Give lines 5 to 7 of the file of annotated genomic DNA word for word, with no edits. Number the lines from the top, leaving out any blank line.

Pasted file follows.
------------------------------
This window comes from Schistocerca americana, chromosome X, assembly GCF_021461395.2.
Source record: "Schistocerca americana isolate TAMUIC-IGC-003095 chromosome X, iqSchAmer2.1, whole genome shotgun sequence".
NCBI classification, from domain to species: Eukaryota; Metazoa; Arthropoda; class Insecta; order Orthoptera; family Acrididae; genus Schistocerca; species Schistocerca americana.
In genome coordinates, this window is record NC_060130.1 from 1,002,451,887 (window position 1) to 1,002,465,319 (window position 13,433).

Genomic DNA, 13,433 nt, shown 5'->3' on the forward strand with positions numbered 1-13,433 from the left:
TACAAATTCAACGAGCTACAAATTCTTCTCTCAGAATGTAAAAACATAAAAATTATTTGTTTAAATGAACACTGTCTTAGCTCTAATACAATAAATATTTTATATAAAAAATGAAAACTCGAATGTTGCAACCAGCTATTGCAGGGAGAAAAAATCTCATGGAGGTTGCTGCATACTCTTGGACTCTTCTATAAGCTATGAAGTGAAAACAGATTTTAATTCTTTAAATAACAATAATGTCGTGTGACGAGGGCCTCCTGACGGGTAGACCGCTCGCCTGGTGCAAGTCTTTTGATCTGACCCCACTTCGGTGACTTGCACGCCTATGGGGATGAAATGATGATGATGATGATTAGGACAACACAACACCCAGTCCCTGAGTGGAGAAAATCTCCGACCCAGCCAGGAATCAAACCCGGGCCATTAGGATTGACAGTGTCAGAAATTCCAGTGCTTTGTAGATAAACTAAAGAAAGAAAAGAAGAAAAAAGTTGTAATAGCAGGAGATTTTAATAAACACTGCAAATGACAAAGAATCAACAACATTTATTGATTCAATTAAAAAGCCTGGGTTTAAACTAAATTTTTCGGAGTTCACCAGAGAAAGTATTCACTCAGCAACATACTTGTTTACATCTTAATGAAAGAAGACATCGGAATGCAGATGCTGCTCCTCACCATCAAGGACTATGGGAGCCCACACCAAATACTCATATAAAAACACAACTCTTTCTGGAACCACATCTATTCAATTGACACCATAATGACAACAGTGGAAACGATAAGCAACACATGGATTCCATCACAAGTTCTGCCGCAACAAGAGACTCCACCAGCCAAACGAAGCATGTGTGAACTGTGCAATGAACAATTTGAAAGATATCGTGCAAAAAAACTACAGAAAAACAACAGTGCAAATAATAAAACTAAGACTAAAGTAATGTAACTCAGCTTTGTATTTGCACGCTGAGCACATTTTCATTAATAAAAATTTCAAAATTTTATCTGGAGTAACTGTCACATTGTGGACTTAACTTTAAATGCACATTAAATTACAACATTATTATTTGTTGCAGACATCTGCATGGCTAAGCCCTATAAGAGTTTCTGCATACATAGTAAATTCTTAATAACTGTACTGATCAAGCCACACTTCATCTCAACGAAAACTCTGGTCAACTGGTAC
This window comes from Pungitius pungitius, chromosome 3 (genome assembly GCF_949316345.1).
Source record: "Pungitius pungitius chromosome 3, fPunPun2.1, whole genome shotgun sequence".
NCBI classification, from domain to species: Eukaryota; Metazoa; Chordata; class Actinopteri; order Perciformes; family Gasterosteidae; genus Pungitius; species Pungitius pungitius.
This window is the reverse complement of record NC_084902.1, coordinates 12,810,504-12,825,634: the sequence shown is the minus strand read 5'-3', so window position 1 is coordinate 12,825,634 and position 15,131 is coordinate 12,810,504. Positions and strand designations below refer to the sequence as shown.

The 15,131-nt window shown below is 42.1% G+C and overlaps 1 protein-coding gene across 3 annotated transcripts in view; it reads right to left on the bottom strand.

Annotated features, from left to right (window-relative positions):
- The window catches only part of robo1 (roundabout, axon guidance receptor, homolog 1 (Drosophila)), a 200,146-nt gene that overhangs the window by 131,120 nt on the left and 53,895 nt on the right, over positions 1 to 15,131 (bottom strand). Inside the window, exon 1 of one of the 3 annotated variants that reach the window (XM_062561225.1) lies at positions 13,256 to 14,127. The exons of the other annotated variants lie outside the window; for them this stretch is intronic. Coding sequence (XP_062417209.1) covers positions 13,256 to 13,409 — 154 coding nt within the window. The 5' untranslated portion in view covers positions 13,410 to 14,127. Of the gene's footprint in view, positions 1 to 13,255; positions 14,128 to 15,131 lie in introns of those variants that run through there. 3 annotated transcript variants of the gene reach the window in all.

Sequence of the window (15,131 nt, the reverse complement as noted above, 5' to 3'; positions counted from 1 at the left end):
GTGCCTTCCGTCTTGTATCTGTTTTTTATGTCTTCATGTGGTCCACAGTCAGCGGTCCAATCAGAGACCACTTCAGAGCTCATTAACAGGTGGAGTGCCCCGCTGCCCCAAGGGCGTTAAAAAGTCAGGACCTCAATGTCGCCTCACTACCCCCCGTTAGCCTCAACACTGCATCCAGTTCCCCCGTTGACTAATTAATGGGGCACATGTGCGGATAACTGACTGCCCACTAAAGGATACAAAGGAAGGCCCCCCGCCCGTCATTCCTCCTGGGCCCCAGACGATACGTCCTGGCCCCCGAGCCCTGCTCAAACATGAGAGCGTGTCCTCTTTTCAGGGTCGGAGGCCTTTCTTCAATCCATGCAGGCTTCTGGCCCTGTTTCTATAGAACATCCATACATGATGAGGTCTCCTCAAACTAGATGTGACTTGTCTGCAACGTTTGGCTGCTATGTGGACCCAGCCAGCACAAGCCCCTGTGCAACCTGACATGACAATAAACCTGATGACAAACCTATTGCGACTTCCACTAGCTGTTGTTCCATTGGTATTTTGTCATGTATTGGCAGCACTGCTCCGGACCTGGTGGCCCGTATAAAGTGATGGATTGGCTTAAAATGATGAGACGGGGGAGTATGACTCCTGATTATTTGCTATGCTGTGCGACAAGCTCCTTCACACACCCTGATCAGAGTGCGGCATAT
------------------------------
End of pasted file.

Genomic DNA, 13,433 nt, shown 5'->3' on the forward strand with positions numbered 1-13,433 from the left:
TACAAATTCAACGAGCTACAAATTCTTCTCTCAGAATGTAAAAACATAAAAATTATTTGTTTAAATGAACACTGTCTTAGCTCTAATACAATAAATATTTTATATAAAAAATGAAAACTCGAATGTTGCAACCAGCTATTGCAGGGAGAAAAAATCTCATGGAGGTTGCTGCATACTCTTGGACTCTTCTATAAGCTATGAAGTGAAAACAGATTTTAATTCTTTAAATAACAATAATGTCGTGTGACGAGGGCCTCCTGACGGGTAGACCGCTCGCCTGGTGCAAGTCTTTTGATCTGACCCCACTTCGGTGACTTGCACGCCTATGGGGATGAAATGATGATGATGATGATTAGGACAACACAACACCCAGTCCCTGAGTGGAGAAAATCTCCGACCCAGCCAGGAATCAAACCCGGGCCATTAGGATTGACAGTGTCAGAAATTCCAGTGCTTTGTAGATAAACTAAAGAAAGAAAAGAAGAAAAAAGTTGTAATAGCAGGAGATTTTAATAAACACTGCAAATGACAAAGAATCAACAACATTTATTGATTCAATTAAAAAGCCTGGGTTTAAACTAAATTTTTCGGAGTTCACCAGAGAAAGTATTCACTCAGCAACATACTTGTTTACATCTTAATGAAAGAAGACATCGGAATGCAGATGCTGCTCCTCACCATCAAGGACTATGGGAGCCCACACCAAATACTCATATAAAAACACAACTCTTTCTGGAACCACATCTATTCAATTGACACCATAATGACAACAGTGGAAACGATAAGCAACACATGGATTCCATCACAAGTTCTGCCGCAACAAGAGACTCCACCAGCCAAACGAAGCATGTGTGAACTGTGCAATGAACAATTTGAAAGATATCGTGCAAAAAAACTACAGAAAAACAACAGTGCAAATAATAAAACTAAGACTAAAGTAATGTAACTCAGCTTTGTATTTGCACGCTGAGCACATTTTCATTAATAAAAATTTCAAAATTTTATCTGGAGTAACTGTCACATTGTGGACTTAACTTTAAATGCACATTAAATTACAACATTATTATTTGTTGCAGACATCTGCATGGCTAAGCCCTATAAGAGTTTCTGCATACATAGTAAATTCTTAATAACTGTACTGATCAAGCCACACTTCATCTCAACGAAAACTCTGGTCAACTGGTAC
This window comes from Pungitius pungitius, chromosome 3 (genome assembly GCF_949316345.1).